Oliver Plunkett was born on the 1st of November 1625 in Loughcrew, County Meath, Ireland, to well-to-do parents with Hiberno-Norman ancestors. Oliver as a young boy, was tutored by a cousin, Fr. Patrick Plunkett, titular Abbot of St. Mary’s Cistercian Abbey in Dublin, who ministered from the chapel at Killeen castle until Oliver was sixteen years old.
As an aspirant to the priesthood he set out for Rome in 1647, under the care of Father Pierfrancesco Scarampi of the Roman Oratory. He was admitted to the Irish College in Rome and proved to be an able pupil. He then was ordained a priest in 1654, and deputed by the Irish bishops to act as their representative in Rome. On January 1, 1654, Oliver was finally ordained a priest in the Propaganda College in Rome.
Due to religious persecution in his native land, it was not possible for him to return to minister to his people. Oliver taught in Rome until 1669, when he was appointed Archbishop of Armagh and Primate of Ireland. Archbishop Plunkett soon established himself as a man of peace and, with religious fervor, set about visiting his people, establishing schools, ordaining priests, and confirming thousands.
1673 brought a renewal of religious persecution, and bishops were banned by edict. Archbishop Plunkett went into hiding, suffering a great deal from cold and hunger. His many letters showed his determination not to abandon his people, but to remain a faithful shepherd. He thanked God “Who gave us the grace to suffer for the chair of Peter.” The persecution eased a little and he was able to move more openly among his people.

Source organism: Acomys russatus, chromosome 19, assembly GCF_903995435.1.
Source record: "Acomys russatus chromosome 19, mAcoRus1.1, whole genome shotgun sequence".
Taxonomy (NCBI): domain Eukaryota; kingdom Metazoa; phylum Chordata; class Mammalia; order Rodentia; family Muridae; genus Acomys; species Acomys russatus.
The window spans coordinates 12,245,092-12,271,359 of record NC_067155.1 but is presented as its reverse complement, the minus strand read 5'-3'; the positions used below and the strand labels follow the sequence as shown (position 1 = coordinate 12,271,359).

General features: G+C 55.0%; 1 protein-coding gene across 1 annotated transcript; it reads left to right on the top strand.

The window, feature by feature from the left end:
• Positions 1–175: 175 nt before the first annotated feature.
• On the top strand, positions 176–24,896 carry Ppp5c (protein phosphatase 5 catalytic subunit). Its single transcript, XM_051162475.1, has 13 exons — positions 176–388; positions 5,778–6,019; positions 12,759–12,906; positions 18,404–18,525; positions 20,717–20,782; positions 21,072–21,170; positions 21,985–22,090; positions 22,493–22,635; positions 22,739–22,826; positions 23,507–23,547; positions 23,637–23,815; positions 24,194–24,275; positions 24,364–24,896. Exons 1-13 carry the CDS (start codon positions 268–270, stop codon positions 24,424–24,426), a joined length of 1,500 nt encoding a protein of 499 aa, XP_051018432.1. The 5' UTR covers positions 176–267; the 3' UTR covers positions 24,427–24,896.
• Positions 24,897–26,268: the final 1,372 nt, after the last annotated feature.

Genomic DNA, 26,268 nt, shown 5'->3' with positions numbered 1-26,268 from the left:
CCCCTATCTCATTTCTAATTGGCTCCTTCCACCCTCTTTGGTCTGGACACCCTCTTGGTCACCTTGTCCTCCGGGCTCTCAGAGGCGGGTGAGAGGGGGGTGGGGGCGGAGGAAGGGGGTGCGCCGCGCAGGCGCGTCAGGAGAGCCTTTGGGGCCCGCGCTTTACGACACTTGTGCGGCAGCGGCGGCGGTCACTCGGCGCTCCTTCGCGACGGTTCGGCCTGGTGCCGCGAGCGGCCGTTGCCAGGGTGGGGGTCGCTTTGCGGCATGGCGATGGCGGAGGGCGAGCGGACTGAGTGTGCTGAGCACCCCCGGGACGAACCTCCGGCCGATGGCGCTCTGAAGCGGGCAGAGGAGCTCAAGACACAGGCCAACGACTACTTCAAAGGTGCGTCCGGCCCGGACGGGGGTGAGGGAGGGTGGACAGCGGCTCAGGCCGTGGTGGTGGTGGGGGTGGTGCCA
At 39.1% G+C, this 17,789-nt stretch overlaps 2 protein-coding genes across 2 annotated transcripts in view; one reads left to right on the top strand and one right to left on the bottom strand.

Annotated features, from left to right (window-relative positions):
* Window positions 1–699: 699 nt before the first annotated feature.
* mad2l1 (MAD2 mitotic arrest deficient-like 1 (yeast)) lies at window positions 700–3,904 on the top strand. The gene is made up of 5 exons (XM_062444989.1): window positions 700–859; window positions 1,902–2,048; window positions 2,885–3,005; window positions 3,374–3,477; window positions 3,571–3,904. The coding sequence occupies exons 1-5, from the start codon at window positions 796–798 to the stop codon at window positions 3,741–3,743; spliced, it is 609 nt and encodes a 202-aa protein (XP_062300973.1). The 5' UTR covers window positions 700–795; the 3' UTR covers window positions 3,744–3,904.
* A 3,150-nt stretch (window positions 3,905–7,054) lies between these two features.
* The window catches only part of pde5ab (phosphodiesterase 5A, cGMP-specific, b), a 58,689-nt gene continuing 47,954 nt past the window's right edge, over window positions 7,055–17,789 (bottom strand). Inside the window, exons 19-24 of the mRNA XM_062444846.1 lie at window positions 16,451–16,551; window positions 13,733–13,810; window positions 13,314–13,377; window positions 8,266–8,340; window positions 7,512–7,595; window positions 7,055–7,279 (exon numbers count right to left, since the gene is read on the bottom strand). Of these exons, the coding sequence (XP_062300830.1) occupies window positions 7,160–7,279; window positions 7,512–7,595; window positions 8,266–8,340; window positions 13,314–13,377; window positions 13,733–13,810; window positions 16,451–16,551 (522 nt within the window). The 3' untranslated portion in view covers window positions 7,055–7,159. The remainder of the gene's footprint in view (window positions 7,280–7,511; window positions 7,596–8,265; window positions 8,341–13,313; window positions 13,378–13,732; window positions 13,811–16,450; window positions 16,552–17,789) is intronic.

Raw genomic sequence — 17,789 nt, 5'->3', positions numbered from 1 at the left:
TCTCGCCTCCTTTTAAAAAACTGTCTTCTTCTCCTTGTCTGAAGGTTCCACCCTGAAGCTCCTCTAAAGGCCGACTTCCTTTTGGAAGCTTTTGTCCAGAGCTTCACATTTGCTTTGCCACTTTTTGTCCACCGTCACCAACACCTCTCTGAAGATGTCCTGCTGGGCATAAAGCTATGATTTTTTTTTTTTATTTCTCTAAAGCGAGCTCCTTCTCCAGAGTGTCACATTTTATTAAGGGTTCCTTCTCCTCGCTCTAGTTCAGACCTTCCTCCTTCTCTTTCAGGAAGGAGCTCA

In 1679 Oliver was arrested and falsely charged with treason. The government in power could not get him convicted at his trial in Dundalk. He was brought to London and was unable to defend himself because he was not given time to bring his own witnesses from Ireland. He was put on trial, and with the help of perjured witnesses, was sentenced to be hanged, drawn and quartered at Tyburn. With deep serenity of soul, he was prepared to die, calmly rebutting the charge of treason, refusing to save himself by giving false evidence against his brother bishops.
Oliver Plunkett publicly forgave all those who were responsible for his death on July 1, 1681. At the age of 55, Oliver was the last Roman Catholic martyr to die in England. His body was initially buried in two tin boxes, next to five Jesuits who had died previously, in the courtyard of St Giles in the Fields church. On October 12, 1975, he was canonized a saint. His feast day is July 11.